the hedge

How to run a $1 billion fund after both your co-founders go to jail

August 21, 2014
August 21, 2014

What do you do when two of your business partners—among the biggest names on Wall Street—are sent to prison for their involvement in the largest insider trading fiasco in decades, leaving you to manage $1.4 billion of investments in South Asia?

“Well, I thought about two or three things,” said Parag Saxena, the CEO of New Silk Route, a venture capital fund that he co-founded with former McKinsey chief Rajat Gupta and billionaire hedge fund manager Raj Rajaratnam in 2006. (A fourth co-founder was Mark Schwartz, a Goldman Sachs veteran, who left the firm in 2008).

“One was I had a very important obligation to my limited partners (investors in the fund) not to leave them in the lurch,” Saxena said in an interview with Quartz.

Yet the crisis that New Silk Route and its team, helmed by Saxena, faced was dreadfully serious—and unrelenting.

About a year after the fund closed in late 2008, Rajaratnam was arrested for running an insider trading scheme surrounding his hedge fund, the Galleon Group; in 2011, he was sentenced to 11 years in prison.

Next, Gupta, then perhaps the most high-profile India-born executive in corporate America, was pulled into the maelstrom and accused of passing insider information to Rajaratnam. (In June, the former Goldman Sachs director began his two-year prison sentence.)

In 2012, as Gupta’s trial began, Saxena began assessing the situation. “I sat and thought about it and said, you know, should somebody else manage this portfolio?”

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Parag Saxena

Educated at the Indian Institute of Technology, Bombay and Wharton School at the University of Pennsylvania, Saxena spent 23 years at INVESCO Private Capital, an investing firm where he worked on companies such as Costco, MetroPCS, Polycom, Staples, and Starbucks. And even as he left INVESCO to start another venture, Saxena’s dealmaking prowess earned him a place on the Forbes’ Midas list for best global investors in the tech and life sciences sector.

And by 2006, Saxena, Gupta and Rajaratnam were beginning to come together to work on New Silk Route, author and former Wall Street Journal journalist Anita Raghavan says in her 2013 book about the collapse of Galleon, The Billionaire’s Apprentice.

“But eventually it struck me that the people who were on the ground, people who were on the boards of companies had not changed. Because Rajat was not on any of the boards,” Saxena continues, “So, it made me think ok, what are the skill sets that I need replaced with Rajat gone—and that’s essentially where we added three very, very important and valuable people.”

New Silk Route brought in three executives designated senior operating advisors: former McKinsey Europe chief Herbert Henzler, former chairman of Visa International William Campbell and former treasurer of the International Finance Corporation Nina B. Shapiro. “I thought that the three of them could replace the skills that Rajat had given us,” added Saxena.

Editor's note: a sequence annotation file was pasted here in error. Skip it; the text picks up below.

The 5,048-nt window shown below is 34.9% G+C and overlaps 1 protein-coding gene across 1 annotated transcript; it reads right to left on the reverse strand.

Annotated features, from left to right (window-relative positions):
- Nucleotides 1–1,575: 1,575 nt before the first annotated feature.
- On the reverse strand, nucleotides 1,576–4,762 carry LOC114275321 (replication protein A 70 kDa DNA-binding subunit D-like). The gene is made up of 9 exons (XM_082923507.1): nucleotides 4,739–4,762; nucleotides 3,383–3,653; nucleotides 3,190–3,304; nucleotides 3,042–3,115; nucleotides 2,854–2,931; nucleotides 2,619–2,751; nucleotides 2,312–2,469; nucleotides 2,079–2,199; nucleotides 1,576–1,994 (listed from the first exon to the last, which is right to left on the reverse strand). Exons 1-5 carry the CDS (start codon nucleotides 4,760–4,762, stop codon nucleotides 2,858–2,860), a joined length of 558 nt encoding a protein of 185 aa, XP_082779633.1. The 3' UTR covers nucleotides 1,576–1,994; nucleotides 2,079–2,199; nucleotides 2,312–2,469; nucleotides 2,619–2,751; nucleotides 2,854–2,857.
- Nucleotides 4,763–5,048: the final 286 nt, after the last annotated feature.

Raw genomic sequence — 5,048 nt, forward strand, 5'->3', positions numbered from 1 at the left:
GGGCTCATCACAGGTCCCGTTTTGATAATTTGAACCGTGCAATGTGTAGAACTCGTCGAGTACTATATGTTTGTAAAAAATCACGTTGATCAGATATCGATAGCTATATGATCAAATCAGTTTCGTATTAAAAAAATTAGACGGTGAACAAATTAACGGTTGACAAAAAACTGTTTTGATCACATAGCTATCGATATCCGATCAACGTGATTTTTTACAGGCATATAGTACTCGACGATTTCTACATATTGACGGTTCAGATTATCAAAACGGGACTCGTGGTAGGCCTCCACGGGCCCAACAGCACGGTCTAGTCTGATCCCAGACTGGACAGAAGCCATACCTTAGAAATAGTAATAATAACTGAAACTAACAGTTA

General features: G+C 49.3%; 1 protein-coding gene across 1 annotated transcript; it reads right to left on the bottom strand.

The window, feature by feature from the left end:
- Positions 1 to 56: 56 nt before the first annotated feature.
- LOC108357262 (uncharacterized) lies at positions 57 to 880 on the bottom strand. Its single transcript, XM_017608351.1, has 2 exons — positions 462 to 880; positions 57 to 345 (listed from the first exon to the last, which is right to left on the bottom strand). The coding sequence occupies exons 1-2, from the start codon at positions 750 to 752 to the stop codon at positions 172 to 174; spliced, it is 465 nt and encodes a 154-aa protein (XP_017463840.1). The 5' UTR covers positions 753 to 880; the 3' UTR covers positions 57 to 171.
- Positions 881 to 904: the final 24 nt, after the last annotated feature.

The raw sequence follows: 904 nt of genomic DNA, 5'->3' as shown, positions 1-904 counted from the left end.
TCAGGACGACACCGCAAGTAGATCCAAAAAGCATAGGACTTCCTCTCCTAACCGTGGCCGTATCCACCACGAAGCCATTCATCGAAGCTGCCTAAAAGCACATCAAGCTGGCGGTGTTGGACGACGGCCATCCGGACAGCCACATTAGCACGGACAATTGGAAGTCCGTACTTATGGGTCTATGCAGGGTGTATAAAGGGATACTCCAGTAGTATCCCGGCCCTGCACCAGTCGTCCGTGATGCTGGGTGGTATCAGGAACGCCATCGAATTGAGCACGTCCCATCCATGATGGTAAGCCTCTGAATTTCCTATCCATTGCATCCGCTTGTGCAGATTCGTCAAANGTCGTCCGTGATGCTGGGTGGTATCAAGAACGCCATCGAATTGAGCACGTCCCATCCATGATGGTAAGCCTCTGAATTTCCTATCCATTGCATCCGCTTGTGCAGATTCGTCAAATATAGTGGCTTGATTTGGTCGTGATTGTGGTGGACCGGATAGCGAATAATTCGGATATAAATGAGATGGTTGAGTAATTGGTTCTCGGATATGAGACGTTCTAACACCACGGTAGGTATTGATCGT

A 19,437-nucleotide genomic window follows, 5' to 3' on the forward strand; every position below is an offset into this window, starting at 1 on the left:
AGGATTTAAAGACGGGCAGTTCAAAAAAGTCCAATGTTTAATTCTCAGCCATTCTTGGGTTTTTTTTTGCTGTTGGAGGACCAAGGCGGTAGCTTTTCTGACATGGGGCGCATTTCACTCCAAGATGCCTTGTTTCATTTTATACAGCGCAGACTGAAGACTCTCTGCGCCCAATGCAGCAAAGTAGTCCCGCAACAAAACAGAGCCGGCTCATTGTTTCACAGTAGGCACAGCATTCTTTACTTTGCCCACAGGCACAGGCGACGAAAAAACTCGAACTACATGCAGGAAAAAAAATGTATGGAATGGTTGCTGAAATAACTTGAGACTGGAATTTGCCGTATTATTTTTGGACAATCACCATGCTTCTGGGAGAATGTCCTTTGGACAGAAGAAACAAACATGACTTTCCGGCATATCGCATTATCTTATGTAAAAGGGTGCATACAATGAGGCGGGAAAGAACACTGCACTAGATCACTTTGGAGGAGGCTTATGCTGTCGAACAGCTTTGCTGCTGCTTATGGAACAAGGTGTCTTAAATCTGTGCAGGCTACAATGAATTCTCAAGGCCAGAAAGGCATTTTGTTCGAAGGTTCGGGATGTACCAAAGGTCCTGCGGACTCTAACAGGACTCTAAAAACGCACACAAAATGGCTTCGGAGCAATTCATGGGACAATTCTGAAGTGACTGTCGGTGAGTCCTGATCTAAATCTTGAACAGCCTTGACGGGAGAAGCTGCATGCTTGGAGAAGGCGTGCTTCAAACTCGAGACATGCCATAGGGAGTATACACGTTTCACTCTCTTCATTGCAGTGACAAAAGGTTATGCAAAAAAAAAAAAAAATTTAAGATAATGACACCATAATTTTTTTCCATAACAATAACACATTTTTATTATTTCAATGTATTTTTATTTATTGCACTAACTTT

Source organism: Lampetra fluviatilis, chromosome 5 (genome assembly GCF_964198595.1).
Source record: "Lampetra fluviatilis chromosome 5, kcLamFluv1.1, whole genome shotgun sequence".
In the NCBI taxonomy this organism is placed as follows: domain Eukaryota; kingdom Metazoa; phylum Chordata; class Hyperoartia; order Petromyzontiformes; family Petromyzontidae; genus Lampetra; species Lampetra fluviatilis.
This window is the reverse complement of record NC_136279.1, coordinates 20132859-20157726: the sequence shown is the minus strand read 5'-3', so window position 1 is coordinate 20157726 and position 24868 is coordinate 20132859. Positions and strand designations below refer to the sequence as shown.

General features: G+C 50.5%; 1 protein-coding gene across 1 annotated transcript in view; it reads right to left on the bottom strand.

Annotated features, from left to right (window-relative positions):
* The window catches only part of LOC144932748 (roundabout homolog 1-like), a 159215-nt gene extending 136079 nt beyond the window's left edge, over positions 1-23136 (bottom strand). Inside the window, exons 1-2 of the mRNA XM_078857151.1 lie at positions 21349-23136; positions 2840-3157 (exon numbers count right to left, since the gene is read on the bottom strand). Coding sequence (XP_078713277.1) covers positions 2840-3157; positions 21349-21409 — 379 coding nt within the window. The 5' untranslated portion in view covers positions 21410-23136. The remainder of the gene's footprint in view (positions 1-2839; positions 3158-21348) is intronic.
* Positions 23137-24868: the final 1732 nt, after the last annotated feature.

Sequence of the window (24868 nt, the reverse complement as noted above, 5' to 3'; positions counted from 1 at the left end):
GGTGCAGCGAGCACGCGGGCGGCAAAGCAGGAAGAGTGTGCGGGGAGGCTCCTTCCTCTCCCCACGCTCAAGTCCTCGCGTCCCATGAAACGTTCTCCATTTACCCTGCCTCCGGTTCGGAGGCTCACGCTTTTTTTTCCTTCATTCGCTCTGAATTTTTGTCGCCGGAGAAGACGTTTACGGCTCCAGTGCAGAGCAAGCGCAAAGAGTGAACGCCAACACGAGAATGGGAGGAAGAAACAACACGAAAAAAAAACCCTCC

But New Silk Route had also lost something else that was equally valuable and markedly more difficult to replace, as Gupta and Rajaratnam fell from grace—goodwill.

“It can be lost in an instant, and it takes many years to be replaced,” admits Saxena, “And I’m hoping that once we actually have a few exits, we will fully regain that goodwill.”

The problem is that there really isn’t much to say about New Silk Route’s performance thus far, because the company has only partially exited one investment so far in India, according to Venture Intelligence, a venture capital and private equity research firm.

The exits are coming

The buoyant economic sentiment in India, following the election of a new government, is helping Saxena. Stock markets are up, sentiment is rising, and after having nearly half-a-billion mostly locked up in the subcontinent, New Silk Route is keen on making some money.

“We are inundated by offers from bankers,” Saxena said. “Within 9-12 months, we should definitely see some exits. And we should see that same rate—if you think about the companies, we’re not going to sell everything at one time—we should see that same rate over the next probably three years.”

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NSR’s portfolio in India is a mix of firms—ranging from telecom infrastructure companies to retail chain Cafe Coffee Day—and, according to Saxena, have a single underlying rationale: these are all businesses that feed off India’s rising GDP per capita.

“Some of these companies have grown ten-fold from the time that we originally invested,” said Saxena, adding that the companies where New Silk Route made its early investments will most likely be the ones it exits first, including possibly Cafe Coffee Day, where an IPO is said to be brewing.

Eventually, how the exits turn out will determine not only New Silk Route’s and Saxena’s legacy, but also his ability to float another South Asia-focused fund, which he seems keen on.

“Once we have a few exits out of the way, I think we will reassess the situation, look around and see whether we’ve rebuilt some goodwill,” said Saxena, “And whether that rebuilding enables us to raise another fund.”

This article is a part of Quartz India. For more, follow this link.

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